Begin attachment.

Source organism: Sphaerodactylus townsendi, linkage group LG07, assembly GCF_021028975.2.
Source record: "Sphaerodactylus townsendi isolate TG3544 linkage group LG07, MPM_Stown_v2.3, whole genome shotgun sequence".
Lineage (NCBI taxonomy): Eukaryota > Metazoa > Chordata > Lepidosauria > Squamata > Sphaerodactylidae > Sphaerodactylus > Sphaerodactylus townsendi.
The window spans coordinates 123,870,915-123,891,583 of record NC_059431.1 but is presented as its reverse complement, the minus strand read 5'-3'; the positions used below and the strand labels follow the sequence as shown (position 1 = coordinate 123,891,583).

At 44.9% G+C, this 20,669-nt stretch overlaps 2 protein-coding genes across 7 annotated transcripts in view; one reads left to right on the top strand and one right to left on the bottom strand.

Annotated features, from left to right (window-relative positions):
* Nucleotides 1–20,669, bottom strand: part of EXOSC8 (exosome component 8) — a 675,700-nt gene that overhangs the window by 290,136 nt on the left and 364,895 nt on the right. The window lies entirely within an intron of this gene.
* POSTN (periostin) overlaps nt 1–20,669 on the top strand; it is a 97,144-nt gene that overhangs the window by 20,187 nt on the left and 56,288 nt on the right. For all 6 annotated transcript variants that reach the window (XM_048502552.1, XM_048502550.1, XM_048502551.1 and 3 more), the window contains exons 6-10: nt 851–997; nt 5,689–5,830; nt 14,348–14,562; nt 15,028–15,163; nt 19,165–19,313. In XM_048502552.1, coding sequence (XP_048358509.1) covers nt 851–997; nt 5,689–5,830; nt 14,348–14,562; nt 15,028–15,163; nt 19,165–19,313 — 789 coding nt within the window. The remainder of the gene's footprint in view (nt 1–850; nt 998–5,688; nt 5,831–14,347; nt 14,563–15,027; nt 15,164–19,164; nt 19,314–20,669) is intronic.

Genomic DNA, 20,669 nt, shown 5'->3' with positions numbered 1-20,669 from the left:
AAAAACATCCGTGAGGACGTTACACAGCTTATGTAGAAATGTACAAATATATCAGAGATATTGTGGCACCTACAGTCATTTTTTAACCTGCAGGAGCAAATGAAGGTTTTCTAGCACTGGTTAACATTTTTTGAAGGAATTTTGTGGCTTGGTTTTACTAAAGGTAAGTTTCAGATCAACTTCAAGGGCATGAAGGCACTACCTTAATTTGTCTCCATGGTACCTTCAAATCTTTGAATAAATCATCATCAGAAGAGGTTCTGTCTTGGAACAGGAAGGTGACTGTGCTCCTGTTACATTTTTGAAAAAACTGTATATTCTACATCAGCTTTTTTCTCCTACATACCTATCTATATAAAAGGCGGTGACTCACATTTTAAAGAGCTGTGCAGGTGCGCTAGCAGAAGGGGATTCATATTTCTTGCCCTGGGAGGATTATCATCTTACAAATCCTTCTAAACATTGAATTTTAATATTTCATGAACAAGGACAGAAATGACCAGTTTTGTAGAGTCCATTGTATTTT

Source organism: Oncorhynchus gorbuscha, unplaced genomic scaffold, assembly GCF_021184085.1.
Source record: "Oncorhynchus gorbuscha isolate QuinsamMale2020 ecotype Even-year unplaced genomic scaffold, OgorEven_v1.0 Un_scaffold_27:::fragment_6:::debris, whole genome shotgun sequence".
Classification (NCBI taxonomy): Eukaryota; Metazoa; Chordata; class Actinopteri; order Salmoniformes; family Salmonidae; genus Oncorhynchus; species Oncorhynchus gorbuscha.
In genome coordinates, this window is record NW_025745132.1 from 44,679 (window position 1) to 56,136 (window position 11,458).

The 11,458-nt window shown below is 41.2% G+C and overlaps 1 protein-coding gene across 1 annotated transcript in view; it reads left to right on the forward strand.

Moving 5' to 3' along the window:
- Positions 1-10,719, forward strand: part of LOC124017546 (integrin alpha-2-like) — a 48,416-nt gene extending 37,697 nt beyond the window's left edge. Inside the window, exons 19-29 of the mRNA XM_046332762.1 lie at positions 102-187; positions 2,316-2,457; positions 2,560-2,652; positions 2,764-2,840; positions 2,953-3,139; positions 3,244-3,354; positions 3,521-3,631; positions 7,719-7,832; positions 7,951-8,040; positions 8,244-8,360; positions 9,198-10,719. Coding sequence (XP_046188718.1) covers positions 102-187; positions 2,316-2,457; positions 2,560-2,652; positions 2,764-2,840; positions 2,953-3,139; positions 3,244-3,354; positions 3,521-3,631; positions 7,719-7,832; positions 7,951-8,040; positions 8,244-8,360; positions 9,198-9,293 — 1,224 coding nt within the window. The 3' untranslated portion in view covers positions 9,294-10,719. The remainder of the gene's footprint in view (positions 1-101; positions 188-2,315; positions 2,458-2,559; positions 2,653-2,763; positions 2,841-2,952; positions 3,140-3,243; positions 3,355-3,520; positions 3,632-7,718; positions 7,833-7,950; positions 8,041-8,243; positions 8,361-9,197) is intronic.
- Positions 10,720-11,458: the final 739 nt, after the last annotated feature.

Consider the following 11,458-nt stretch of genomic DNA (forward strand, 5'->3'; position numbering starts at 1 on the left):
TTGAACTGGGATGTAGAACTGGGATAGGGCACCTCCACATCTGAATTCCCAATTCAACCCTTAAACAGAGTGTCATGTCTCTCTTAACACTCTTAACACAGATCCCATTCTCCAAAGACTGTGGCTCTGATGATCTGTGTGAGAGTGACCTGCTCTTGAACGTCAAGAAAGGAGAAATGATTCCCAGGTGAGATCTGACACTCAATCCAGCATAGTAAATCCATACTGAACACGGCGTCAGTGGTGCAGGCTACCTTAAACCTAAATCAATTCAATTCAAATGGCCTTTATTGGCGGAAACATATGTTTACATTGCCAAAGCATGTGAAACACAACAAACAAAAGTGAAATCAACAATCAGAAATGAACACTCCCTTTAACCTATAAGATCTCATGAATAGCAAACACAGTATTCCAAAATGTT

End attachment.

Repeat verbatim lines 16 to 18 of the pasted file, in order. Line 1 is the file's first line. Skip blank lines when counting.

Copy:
Moving 5' to 3' along the window:
- Positions 1-10,719, forward strand: part of LOC124017546 (integrin alpha-2-like) — a 48,416-nt gene extending 37,697 nt beyond the window's left edge. Inside the window, exons 19-29 of the mRNA XM_046332762.1 lie at positions 102-187; positions 2,316-2,457; positions 2,560-2,652; positions 2,764-2,840; positions 2,953-3,139; positions 3,244-3,354; positions 3,521-3,631; positions 7,719-7,832; positions 7,951-8,040; positions 8,244-8,360; positions 9,198-10,719. Coding sequence (XP_046188718.1) covers positions 102-187; positions 2,316-2,457; positions 2,560-2,652; positions 2,764-2,840; positions 2,953-3,139; positions 3,244-3,354; positions 3,521-3,631; positions 7,719-7,832; positions 7,951-8,040; positions 8,244-8,360; positions 9,198-9,293 — 1,224 coding nt within the window. The 3' untranslated portion in view covers positions 9,294-10,719. The remainder of the gene's footprint in view (positions 1-101; positions 188-2,315; positions 2,458-2,559; positions 2,653-2,763; positions 2,841-2,952; positions 3,140-3,243; positions 3,355-3,520; positions 3,632-7,718; positions 7,833-7,950; positions 8,041-8,243; positions 8,361-9,197) is intronic.
- Positions 10,720-11,458: the final 739 nt, after the last annotated feature.